Tuesday, August 5, 2014

In short: Slaughter (1972)

Someone murders the father of Vietnam war hero (since when was there such a thing?) Slaughter (Jim Brown) in what looks a lot like a mafia hit. Slaughter knew his father was involved in shady dealings but he still takes the assassination personally, and starts a hunt for the killer that suggests his name to be his program too.

Slaughter’s violent ways awaken the interest of racist US treasury department man A.W. Price (Cameron Mitchell) who recruits our very angry hero for his own war against mafia capo Mario Felice (Norman Alfe) and his main underling Dominic Hoffo (Rip Torn), informing Slaughter that Felice is the man responsible for Slaughter senior’s death, and putting him on his trail in Mexico. Supposedly, Slaughter is to follow orders and act somewhat less extreme than is his usual style but of course, soon people die left and right, things explode, and Hoffo’s girlfriend Ann (Stella Stevens), as well as treasury department agent Harry (Don Gordon) are charmed by Slaughter’s manly man ways. The whole affair has something to do with the mafia’s new super computer, the replacement of the old mafia guard with the new, and a casino.

However, the plot really is beside the point for Slaughter’s director Jack Starrett, and is only there to enable Jim Brown to be awesome, cool and violent, sometimes awesomely violent, and to give the film an excuse to take short breaks from its own overwhelming Jim Brown-ness to provide its audience with short but sweet moments of ridiculous mafia clichés. Which, close study of Slaughter suggests, might be all I ever dreamed of.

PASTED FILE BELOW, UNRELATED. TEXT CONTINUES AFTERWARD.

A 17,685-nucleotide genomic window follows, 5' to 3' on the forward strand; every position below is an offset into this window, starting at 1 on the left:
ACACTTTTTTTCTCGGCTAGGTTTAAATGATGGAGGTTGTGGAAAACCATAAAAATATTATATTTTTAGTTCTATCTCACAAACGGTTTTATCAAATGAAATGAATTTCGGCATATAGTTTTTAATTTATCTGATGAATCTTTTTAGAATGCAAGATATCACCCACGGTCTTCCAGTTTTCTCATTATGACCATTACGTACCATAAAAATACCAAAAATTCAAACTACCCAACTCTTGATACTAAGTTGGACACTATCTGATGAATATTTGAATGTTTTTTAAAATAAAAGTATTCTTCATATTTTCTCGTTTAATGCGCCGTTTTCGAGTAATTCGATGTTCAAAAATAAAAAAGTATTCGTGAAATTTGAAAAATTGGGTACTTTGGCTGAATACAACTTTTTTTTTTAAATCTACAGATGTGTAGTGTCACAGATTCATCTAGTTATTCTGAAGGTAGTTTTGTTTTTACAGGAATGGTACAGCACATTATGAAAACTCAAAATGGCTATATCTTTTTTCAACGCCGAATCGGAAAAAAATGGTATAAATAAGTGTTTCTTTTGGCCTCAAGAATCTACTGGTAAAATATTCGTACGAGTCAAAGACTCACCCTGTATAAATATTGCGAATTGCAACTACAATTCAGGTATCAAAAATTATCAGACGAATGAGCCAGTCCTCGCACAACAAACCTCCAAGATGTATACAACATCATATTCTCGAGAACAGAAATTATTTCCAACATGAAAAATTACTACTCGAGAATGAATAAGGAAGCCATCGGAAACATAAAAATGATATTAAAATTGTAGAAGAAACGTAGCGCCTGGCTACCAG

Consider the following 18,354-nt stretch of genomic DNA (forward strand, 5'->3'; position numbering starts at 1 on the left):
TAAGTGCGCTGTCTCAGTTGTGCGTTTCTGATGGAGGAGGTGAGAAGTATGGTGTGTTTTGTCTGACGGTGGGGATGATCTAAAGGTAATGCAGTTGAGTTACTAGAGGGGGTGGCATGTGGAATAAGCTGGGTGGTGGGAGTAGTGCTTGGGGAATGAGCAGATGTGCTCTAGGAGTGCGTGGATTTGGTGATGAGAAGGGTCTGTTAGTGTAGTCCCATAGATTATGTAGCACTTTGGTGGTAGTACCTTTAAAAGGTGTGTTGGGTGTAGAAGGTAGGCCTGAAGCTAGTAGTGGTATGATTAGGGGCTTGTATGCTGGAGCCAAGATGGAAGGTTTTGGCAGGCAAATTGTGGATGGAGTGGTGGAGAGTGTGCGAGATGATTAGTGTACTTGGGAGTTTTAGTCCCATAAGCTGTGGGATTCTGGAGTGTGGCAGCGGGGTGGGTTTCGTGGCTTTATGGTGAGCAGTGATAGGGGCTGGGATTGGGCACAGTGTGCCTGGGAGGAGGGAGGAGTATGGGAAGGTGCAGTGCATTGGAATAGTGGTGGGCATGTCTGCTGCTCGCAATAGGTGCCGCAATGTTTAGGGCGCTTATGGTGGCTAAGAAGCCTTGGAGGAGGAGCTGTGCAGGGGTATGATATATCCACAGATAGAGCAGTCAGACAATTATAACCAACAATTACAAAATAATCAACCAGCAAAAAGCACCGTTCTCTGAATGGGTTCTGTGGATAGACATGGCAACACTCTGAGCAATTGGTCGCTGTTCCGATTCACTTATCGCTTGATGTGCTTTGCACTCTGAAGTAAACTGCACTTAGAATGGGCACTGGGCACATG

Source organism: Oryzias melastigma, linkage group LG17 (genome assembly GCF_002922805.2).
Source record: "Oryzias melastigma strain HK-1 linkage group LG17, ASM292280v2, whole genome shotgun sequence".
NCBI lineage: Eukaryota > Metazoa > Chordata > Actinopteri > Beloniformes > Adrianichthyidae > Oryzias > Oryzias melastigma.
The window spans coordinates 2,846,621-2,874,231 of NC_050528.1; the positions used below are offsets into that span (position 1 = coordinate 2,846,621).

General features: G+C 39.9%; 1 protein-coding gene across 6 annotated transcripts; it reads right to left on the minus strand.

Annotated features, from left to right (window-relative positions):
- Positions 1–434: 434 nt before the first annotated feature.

The fact that Slaughter is as entertaining an entry in the blaxploitation cycle as it is has a lot to do with Starrett’s sure hand for action scenes whose controlled wildness often reminded me of classic serial action, filmed with all the stylistic tics of a film made in the early 70s, yet also with a sense of excitement and an exhilarating air you don’t always get from your low budget cinema (of any era), because excitement isn’t cheap. There are even car chases I enjoyed watching, something that happens about every six months to someone who is not at all a car person like me.

Then there is, of course, Jim Brown, swaggering, running, looking constipated, romancing, shooting and making things explode in a manner that can’t help but convince one of Slaughter’s main thesis, namely, that Jim Brown is a total bad-ass, admired by men like his white sidekick Harry, loved by women, and only hated by racist arseholes and mafiosi.

What Slaughter isn’t is a movie with a subtext that tells us anything about the black experience, or even white writers’ interpretation of what a black audience might want to see on screen as a dramatization of the black experience, going for a pure power (and perhaps empowerment) fantasy even mostly lacking the semi-documentary scenes of urban squalor so typical of the genre. It would be easy to criticize Slaughter for this if the film wouldn’t permanently distract one with wild action and Jim Brown.

But then, sometimes wild action and Jim Brown are exactly what you need in your life.

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